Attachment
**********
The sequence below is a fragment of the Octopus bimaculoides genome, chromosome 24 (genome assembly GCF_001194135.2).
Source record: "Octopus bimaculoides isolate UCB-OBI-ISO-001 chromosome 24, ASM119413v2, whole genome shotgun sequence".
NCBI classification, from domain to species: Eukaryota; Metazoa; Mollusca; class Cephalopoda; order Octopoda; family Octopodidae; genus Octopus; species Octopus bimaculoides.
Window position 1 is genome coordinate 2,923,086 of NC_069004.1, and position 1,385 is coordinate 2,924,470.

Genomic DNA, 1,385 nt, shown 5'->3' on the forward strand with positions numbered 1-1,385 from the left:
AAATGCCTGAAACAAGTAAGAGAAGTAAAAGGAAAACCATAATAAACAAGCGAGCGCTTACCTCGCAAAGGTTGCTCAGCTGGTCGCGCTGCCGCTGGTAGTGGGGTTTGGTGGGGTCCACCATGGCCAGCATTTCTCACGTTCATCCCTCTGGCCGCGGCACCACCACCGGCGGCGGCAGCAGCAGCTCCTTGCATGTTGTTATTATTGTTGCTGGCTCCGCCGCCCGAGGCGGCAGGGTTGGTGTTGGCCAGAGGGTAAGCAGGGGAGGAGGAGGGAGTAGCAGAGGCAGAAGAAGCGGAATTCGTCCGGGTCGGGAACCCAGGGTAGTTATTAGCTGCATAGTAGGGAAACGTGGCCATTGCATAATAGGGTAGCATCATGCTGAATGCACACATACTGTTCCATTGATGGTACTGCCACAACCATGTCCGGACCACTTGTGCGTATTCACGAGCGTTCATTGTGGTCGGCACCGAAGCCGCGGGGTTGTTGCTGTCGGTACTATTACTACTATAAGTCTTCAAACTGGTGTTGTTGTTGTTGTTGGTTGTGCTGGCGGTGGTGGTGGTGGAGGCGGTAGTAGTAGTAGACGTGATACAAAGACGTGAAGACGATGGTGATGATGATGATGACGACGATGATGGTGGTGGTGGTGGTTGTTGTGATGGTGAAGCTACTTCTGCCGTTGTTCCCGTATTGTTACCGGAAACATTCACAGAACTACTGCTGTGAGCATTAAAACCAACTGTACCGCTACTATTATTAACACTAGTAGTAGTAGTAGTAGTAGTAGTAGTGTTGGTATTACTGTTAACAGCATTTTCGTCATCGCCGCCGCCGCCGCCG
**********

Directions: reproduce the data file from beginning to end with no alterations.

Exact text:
The sequence below is a fragment of the Octopus bimaculoides genome, chromosome 24 (genome assembly GCF_001194135.2).
Source record: "Octopus bimaculoides isolate UCB-OBI-ISO-001 chromosome 24, ASM119413v2, whole genome shotgun sequence".
NCBI classification, from domain to species: Eukaryota; Metazoa; Mollusca; class Cephalopoda; order Octopoda; family Octopodidae; genus Octopus; species Octopus bimaculoides.
Window position 1 is genome coordinate 2,923,086 of NC_069004.1, and position 1,385 is coordinate 2,924,470.

Genomic DNA, 1,385 nt, shown 5'->3' on the forward strand with positions numbered 1-1,385 from the left:
AAATGCCTGAAACAAGTAAGAGAAGTAAAAGGAAAACCATAATAAACAAGCGAGCGCTTACCTCGCAAAGGTTGCTCAGCTGGTCGCGCTGCCGCTGGTAGTGGGGTTTGGTGGGGTCCACCATGGCCAGCATTTCTCACGTTCATCCCTCTGGCCGCGGCACCACCACCGGCGGCGGCAGCAGCAGCTCCTTGCATGTTGTTATTATTGTTGCTGGCTCCGCCGCCCGAGGCGGCAGGGTTGGTGTTGGCCAGAGGGTAAGCAGGGGAGGAGGAGGGAGTAGCAGAGGCAGAAGAAGCGGAATTCGTCCGGGTCGGGAACCCAGGGTAGTTATTAGCTGCATAGTAGGGAAACGTGGCCATTGCATAATAGGGTAGCATCATGCTGAATGCACACATACTGTTCCATTGATGGTACTGCCACAACCATGTCCGGACCACTTGTGCGTATTCACGAGCGTTCATTGTGGTCGGCACCGAAGCCGCGGGGTTGTTGCTGTCGGTACTATTACTACTATAAGTCTTCAAACTGGTGTTGTTGTTGTTGTTGGTTGTGCTGGCGGTGGTGGTGGTGGAGGCGGTAGTAGTAGTAGACGTGATACAAAGACGTGAAGACGATGGTGATGATGATGATGACGACGATGATGGTGGTGGTGGTGGTTGTTGTGATGGTGAAGCTACTTCTGCCGTTGTTCCCGTATTGTTACCGGAAACATTCACAGAACTACTGCTGTGAGCATTAAAACCAACTGTACCGCTACTATTATTAACACTAGTAGTAGTAGTAGTAGTAGTAGTAGTGTTGGTATTACTGTTAACAGCATTTTCGTCATCGCCGCCGCCGCCGCCG